How did this all start?

Why would anyone want to put themselves through something like this? I guess for any number of reasons, but I would be surprised if there weren’t many whose were similar to mine. I will go into greater detail at various times later, but a period of depression, mid-life crisis (unfortunately without the women and the fast cars – so no fun for anyone) and the feeling of nothing except work in front of me until retirement coincided with me reading Mark Moxon’s epic story of walking from Lands End to John O’Groats. Suddenly a vision of a real challenge and achievement loomed.

The idea just planted itself around the end of 2011. Google Maps confirmed a minimum of 838 miles, but a more realistic distance is around 1,000 miles. My wife and son Matt, who is now 18, were with me through a darkish two years when I felt out of kilter with much of what else is in the world. I spoke to them and I wasn’t sure they thought I was serious. I wasn’t sure I was serious. Like many men, obsessions appear at regular intervals, so much so that I tried to list as many things as I can about which I have obsessed. Try these, roughly in chronological order: football, Tottenham, table football, Timeslip, watching cricket, playing cricket, scrabble, table cricket, Portsmouth FC (Pompey), E.L.O., the pop charts, bridge, darts, snooker, running, Matt’s football, Atkins diet, diets in general, Alfred Hitchcock, Deal or No Deal, going to the gym, Sarisbury Cricket Club, cricket scoring, Pointless and now long distance walking. Some of these still play a decent part of my life, some don’t, but a common theme is that for a reasonable period each of these took over a large, often disproportionate, part of my life and thoughts. Pam is very understanding about all this and accepts me for who I am – we have been married for over 21 years. The three of us have a standing joke that if we watch any film on television I will at some point comment on the influence of Hitchcock on some perhaps extremely minor detail or film technique. I have often felt I have some obsessive tendencies and one area in which I have been extremely fortunate is numbers. Luckily, and perhaps because of that fixation with numbers, I was always quite keen at school and ended up with a PhD in Statistics so I have had a pretty decent working life, all in all. Perhaps in the last few years I have plateaued or reached the inflexion point of my development and my mind did not feel quite right for some time. I had a real crisis of confidence, particularly in communicating with people I didn’t know well. It is hard to understand for anyone aware that I lectured part-time for seven years and then full-time for another seven. I still present for my employers at training courses and public events and it puzzles me how I have managed to achieve a very high reputation for informative and entertaining presentations in a field which is considered by many to be as dry as a bone. 2010 and 2011 proved to be years of great struggle, some days floating above cloud nine, only for the following days to be as dark as I can imagine. On occasions, I prepared to go to work and physically could not get through the front door. On one occasion, when I was visiting the London office, I reached Waterloo Station but could not get off the train. I then travelled all the way back home on the return train. Gradually, the bad days became less frequent but I realised it was going to take something special to get me back to my mental state of three or four years before.  I am 49 now, not quite the physical specimen I was in my twenties when I ran half-marathons but not in bad shape. I had received a Kindle from Pam for Christmas – she’d actually given it to me a month or two early – and on one of my many searches I found Mark Moxon. Soon I was hooked and it wasn’t long before I had the idea of doing the long walk myself. I’d had plenty of recent dreams where I was out running just like I had been twenty years before so it was obviously on my mind. I felt it was worth pursuing and another obsession was born.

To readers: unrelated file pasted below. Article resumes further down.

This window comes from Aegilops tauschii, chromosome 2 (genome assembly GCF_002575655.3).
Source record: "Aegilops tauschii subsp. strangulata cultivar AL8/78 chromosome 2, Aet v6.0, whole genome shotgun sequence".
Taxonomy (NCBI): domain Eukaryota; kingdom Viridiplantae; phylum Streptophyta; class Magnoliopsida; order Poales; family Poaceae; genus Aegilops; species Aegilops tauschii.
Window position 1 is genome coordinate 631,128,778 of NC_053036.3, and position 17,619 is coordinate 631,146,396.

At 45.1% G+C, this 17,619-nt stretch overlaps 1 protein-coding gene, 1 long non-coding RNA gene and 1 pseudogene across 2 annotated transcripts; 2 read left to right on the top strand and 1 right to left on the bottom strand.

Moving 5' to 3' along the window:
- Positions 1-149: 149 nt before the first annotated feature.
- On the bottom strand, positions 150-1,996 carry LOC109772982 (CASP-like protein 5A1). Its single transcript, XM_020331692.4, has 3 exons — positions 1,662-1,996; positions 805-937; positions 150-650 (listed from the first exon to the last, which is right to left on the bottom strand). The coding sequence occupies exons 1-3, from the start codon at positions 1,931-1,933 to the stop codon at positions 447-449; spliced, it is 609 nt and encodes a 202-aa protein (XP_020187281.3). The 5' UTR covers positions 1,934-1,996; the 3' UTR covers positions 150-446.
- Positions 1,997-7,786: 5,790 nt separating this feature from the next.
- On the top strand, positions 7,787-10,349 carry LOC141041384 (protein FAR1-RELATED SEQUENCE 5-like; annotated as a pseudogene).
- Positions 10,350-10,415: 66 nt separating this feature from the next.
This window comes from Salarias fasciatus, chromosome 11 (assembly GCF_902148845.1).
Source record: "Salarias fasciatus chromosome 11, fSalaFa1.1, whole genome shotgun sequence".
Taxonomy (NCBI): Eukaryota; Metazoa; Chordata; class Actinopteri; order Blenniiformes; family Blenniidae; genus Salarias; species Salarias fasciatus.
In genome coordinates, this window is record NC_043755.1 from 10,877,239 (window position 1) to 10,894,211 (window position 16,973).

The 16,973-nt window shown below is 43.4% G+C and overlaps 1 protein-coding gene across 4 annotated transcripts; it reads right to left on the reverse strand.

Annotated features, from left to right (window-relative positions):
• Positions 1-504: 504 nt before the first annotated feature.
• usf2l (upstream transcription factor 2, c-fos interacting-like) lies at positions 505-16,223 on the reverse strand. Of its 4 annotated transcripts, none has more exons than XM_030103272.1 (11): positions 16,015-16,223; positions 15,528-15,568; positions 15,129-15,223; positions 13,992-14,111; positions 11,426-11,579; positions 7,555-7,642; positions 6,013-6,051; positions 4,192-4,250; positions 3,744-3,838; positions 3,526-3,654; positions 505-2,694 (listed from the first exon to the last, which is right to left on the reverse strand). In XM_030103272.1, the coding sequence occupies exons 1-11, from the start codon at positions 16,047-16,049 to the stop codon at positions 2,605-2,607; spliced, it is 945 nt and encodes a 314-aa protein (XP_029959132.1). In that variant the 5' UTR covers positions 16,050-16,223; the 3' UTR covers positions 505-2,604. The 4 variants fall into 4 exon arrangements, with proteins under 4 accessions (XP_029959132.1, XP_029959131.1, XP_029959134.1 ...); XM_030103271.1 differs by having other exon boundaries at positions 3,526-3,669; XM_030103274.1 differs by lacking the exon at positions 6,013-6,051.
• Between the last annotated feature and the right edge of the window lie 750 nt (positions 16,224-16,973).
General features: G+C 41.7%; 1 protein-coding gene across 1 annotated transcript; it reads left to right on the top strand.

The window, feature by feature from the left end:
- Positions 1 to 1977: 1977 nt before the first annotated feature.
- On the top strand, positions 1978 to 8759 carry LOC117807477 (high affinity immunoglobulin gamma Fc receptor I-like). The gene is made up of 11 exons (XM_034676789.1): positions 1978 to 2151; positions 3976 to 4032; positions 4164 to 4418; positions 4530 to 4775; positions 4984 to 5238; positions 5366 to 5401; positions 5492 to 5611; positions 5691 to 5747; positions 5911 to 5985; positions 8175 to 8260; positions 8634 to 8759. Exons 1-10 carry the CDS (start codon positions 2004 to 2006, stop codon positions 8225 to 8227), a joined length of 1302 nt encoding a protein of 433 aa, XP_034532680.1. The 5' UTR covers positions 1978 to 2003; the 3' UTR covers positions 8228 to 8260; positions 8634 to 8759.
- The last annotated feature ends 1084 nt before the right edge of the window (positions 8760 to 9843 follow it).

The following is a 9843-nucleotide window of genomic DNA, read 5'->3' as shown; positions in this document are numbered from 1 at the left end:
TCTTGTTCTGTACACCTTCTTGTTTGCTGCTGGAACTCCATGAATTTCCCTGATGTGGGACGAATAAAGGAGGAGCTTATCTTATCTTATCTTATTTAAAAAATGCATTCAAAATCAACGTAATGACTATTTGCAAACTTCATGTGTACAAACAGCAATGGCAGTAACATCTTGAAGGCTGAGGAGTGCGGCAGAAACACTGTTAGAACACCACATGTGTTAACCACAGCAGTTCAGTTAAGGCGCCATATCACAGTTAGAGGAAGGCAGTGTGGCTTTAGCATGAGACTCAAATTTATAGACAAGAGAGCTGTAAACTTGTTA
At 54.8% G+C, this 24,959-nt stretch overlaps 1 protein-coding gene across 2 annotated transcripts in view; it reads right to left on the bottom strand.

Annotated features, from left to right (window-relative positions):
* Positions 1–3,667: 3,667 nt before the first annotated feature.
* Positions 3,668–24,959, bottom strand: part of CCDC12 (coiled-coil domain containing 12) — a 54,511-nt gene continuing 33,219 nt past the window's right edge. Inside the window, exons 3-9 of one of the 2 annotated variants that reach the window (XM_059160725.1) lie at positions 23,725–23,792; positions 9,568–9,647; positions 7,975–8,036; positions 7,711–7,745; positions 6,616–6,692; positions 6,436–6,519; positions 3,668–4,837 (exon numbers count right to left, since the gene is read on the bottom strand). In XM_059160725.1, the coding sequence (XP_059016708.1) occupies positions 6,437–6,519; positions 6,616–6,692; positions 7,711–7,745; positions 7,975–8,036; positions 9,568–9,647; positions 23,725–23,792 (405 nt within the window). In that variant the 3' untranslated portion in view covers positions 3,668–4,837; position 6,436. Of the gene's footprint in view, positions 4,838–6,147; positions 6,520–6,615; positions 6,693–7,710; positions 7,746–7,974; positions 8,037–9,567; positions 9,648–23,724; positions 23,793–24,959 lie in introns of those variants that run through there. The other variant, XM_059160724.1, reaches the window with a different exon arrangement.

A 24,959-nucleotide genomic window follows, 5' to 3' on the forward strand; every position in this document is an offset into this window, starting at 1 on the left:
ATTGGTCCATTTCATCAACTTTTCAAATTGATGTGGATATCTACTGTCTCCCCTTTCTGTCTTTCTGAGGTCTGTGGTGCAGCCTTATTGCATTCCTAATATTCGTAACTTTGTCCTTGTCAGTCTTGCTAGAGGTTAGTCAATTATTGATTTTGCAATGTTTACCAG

I still have my off days but am as happy and as settled now as I’ve been for some years. Perhaps this was just the challenge I needed. Wow – have I just written all that?


Walking the Test Way

Signed up today to Walk the Test Way on Sunday. The whole course is 25.5 miles, but in order to meet up with a friend I haven’t seen for a while and have a chat (if I can get a word in edgeways) – Enliz D’Souza – I’m doing the 8 miles option, followed by a 14 mile walk home from Romsey. This is part of an ONS group who are doing various distances. Details of the event here:

and their JustGiving page here

A skate down to the sea and back

People who have talked to me about walking will know that I actually prefer road walking to scenic footpaths. It’s easier to navigate, for one thing, and I don’t find it so harsh on the knees and ankles. However, today I saw the other side to that. It was sufficiently cool to have a hoodie on top of the base shirt and my Pompey hoodie was ok, particularly as I was walking to the east rather than the west. But as I was approaching Fareham, more Pompey than Southampton territory I thought, a car slowed and a woman, with more bottle than real blonde and a more impressive frontage than was her face, leant out of the passenger side window and shouted, “f*** off you skate”. With that, they sped off, before I could inform her that her roots needed a bit of attention. Well, charming. That apart, it was a fairly routine 19 miles, if that distance can indeed be routine. Despite stopping off for a beverage at Caffe Nero (other coffee outlets were available) I felt thirsty halfway down to Lee on Solent and must have been hallucinating by the fact that I saw petrol prices at 120-something rather than 130-something. I realise now that there is a phoney petrol price war between the big supermarkets, but it’s all a bit handbags given the petrol pump protests of 2001 took place with prices reaching about 80p per litre. From the time I remember driving home back from football in Portsmouth at precisely 56 miles per hour all the way along the motorway, apparently the optimum speed for petrol consumption.